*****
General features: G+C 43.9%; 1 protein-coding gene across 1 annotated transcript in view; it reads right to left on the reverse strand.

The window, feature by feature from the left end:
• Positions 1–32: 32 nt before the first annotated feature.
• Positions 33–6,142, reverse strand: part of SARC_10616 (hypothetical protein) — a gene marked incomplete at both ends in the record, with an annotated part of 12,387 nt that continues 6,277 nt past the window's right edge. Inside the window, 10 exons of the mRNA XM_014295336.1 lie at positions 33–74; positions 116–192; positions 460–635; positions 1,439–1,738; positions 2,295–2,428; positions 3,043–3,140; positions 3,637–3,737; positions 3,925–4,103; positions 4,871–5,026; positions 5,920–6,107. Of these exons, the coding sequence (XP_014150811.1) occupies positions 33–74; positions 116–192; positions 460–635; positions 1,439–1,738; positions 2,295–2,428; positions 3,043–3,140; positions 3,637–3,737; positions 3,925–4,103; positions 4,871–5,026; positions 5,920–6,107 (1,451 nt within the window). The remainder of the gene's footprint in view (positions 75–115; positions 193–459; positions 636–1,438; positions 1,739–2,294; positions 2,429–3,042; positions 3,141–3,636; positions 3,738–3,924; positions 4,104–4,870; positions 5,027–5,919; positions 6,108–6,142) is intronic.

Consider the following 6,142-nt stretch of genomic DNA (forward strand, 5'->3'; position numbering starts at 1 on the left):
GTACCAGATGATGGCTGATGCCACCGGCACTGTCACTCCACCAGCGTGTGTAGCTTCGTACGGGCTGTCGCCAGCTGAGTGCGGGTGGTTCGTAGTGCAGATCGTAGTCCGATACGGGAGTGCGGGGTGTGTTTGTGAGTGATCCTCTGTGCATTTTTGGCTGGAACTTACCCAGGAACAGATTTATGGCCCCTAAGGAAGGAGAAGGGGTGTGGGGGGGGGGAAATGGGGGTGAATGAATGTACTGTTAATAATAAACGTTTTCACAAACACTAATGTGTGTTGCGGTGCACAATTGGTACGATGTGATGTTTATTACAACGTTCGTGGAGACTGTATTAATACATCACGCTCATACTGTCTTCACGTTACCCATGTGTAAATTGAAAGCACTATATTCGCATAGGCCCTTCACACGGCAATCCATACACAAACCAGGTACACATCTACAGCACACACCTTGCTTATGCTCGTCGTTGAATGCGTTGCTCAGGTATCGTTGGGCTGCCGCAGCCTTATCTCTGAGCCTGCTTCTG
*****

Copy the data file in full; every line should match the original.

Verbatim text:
General features: G+C 43.9%; 1 protein-coding gene across 1 annotated transcript in view; it reads right to left on the reverse strand.

The window, feature by feature from the left end:
• Positions 1–32: 32 nt before the first annotated feature.
• Positions 33–6,142, reverse strand: part of SARC_10616 (hypothetical protein) — a gene marked incomplete at both ends in the record, with an annotated part of 12,387 nt that continues 6,277 nt past the window's right edge. Inside the window, 10 exons of the mRNA XM_014295336.1 lie at positions 33–74; positions 116–192; positions 460–635; positions 1,439–1,738; positions 2,295–2,428; positions 3,043–3,140; positions 3,637–3,737; positions 3,925–4,103; positions 4,871–5,026; positions 5,920–6,107. Of these exons, the coding sequence (XP_014150811.1) occupies positions 33–74; positions 116–192; positions 460–635; positions 1,439–1,738; positions 2,295–2,428; positions 3,043–3,140; positions 3,637–3,737; positions 3,925–4,103; positions 4,871–5,026; positions 5,920–6,107 (1,451 nt within the window). The remainder of the gene's footprint in view (positions 75–115; positions 193–459; positions 636–1,438; positions 1,739–2,294; positions 2,429–3,042; positions 3,141–3,636; positions 3,738–3,924; positions 4,104–4,870; positions 5,027–5,919; positions 6,108–6,142) is intronic.

Consider the following 6,142-nt stretch of genomic DNA (forward strand, 5'->3'; position numbering starts at 1 on the left):
GTACCAGATGATGGCTGATGCCACCGGCACTGTCACTCCACCAGCGTGTGTAGCTTCGTACGGGCTGTCGCCAGCTGAGTGCGGGTGGTTCGTAGTGCAGATCGTAGTCCGATACGGGAGTGCGGGGTGTGTTTGTGAGTGATCCTCTGTGCATTTTTGGCTGGAACTTACCCAGGAACAGATTTATGGCCCCTAAGGAAGGAGAAGGGGTGTGGGGGGGGGGAAATGGGGGTGAATGAATGTACTGTTAATAATAAACGTTTTCACAAACACTAATGTGTGTTGCGGTGCACAATTGGTACGATGTGATGTTTATTACAACGTTCGTGGAGACTGTATTAATACATCACGCTCATACTGTCTTCACGTTACCCATGTGTAAATTGAAAGCACTATATTCGCATAGGCCCTTCACACGGCAATCCATACACAAACCAGGTACACATCTACAGCACACACCTTGCTTATGCTCGTCGTTGAATGCGTTGCTCAGGTATCGTTGGGCTGCCGCAGCCTTATCTCTGAGCCTGCTTCTG